- The average savings account offers a paltry 0.6 percent annual return.
- "If you're not seeking out the best returns on savings accounts and CDs, you're leaving money on the table," said Greg McBride, chief financial analyst at Bankrate.com.
If you want to grow your savings, one smart strategy is to keep your money in an account earning the most interest.
Although the Federal Reserve has been raising interest rates, recent hikes largely haven't trickled down to consumers in the form of better savings yields. The average savings account offers a paltry 0.6 percent annual return, according to personal finance website ValuePenguin.
Some experts say that money could grow faster at online banks. Some CDs, or certificates of deposit, are also more generous than others.
"If you're not seeking out the best returns on savings accounts and CDs, you're leaving money on the table," said Greg McBride, chief financial analyst at Bankrate.com. "It's the only place in the investment universe where you can get extra returns without extra risks."
These accounts are protected by the Federal Deposit Insurance Corp., a government agency that provides deposit insurance, for up to $250,000.
Online banks, McBride said, are currently in an "arms race" to lure people with the best rates.
Although current rates of around 1.75 percent still seem low — one could find savings accounts with a 4 percent annual percentage yield in 2006 — experts say they make sense in the current environment.
"When banks are giving car loans for 3 percent and mortgages for 4 percent, no one is getting 10 percent on savings," McBride said.
Here are some of the banks with the best savings yields:
Synchrony Bank offers a savings account with a 1.85 percent annual return — and its accounts come with an optional ATM card, although as with most online savings accounts, there is a limit of six withdrawals or transfers in a month. Although this restriction might feel like a nuisance, it's actually helpful to people, McBride said.
"Too easy access can defeat the purpose of saving," he said.
Dollar Savings Direct, a division of Emigrant Bank, offer an annual rate of 1.80 percent on its savings accounts. "It's a smaller internet bank, but it's still a legitimate, FDIC [Federal Deposit Insurance Corp.] insured bank," said Ken Tumin, founder of the website DepositAccounts.com.
Barclay's savings accounts earn 1.75 percent a year, as do those at American Express and Discover.
For savers who won't need their money for an extended period of time, interest rates on CDs can be worth a look.
People generally can withdraw their CD interest at any time throughout the term. There are penalties for redeeming the original deposit. "If it helps you to think, 'I can't get that money,' it's worth it," said Patricia Seaman, senior director of marketing and communications at the National Endowment for Financial Education.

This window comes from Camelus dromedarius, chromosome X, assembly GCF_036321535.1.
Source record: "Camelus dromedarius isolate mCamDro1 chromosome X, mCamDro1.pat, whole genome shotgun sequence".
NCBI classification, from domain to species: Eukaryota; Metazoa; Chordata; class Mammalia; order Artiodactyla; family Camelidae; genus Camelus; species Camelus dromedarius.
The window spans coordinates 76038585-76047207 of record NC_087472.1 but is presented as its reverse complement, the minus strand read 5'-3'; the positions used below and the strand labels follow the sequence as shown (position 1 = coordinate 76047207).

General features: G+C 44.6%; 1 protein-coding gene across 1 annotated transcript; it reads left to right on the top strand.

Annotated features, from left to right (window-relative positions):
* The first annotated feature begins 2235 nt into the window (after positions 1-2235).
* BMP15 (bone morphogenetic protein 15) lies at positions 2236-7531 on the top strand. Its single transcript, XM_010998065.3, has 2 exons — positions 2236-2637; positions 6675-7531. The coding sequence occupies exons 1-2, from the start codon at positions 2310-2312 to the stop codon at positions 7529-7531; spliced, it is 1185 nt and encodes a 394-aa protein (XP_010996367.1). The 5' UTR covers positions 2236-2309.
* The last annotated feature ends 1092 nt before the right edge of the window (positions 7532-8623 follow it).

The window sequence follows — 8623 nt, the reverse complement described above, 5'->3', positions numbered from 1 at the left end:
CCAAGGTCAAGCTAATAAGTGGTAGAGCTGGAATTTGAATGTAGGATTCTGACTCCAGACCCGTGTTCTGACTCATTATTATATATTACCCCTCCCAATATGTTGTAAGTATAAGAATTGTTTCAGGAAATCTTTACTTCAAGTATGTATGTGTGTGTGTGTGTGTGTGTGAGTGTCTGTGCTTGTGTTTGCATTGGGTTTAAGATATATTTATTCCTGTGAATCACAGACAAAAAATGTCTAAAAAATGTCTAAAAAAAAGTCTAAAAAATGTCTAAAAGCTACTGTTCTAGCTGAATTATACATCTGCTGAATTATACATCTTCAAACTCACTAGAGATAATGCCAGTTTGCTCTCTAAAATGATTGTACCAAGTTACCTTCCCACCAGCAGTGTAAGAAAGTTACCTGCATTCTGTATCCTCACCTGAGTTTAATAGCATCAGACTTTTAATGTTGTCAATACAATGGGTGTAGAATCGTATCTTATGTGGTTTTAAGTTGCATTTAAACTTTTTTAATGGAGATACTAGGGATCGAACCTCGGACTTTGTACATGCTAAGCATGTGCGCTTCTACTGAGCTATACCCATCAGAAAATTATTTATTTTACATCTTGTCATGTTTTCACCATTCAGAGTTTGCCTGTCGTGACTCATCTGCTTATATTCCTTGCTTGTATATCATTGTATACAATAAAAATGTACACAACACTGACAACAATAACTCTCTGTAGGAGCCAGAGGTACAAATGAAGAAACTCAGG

Savers should look for CDs with the lowest penalties, said Allan Roth, founder of financial advisory firm Wealth Logic. That way they can gain the benefit of a high interest savings account without the restrictions of a CD. "If you need the money, you break the CD," he said.
Here are some CDs with the best rates:
Ablebanking, an online wing of NorthEast bank, offers a 2.5 percent rate on a one-year CD, and 2.8 percent rate on a two-year account. You need to deposit at least $1,000.
Marcus by Goldman Sachs also offers certificates of deposits with higher-than-average returns, although there is a $500 minimum deposit. A one-year CD comes with a 2.45 percent rate; a five-year CD with a 3 percent interest rate and a six-year CD has a 3.1 percent annual rate.
Synchrony Bank offers a 2.4 percent rate on a one-year CD, and 2.85 percent rate for a five-year one, but you'll have to deposit at least $2,000.
Barclays offers a 2.4 percent yield on a one-year CD — and there is no minimum opening deposit.
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If you can make your way to Teaneck, New Jersey, Cross River Bank offers a 2.63 percent rate on a 12-month CD, and 3.56 percent rate on a four-year CD. You have to open the account at the branch but anyone can do so.
Savers can also "ladder" their CDs, in which a person deposits money into, say, a one-, two- and three-year CD, so that they're not tying up too much of their money at once and can reinvest their savings should rates rise.
It can be hard for people to spend the time and energy to change their saving ways, Roth said. People need to "fight that inertia."
"I know so many people that will complain about a sandwich being $12 when it should be $10," he said. "And yet they lose thousands of dollars each year by having their money in a big-name checking account."
Keep in mind you'll pay ordinary income tax rates on earnings from savings accounts.
"On the Money" airs Saturdays on CNBC at 5:30 a.m. ET, or check listings for air times in local markets.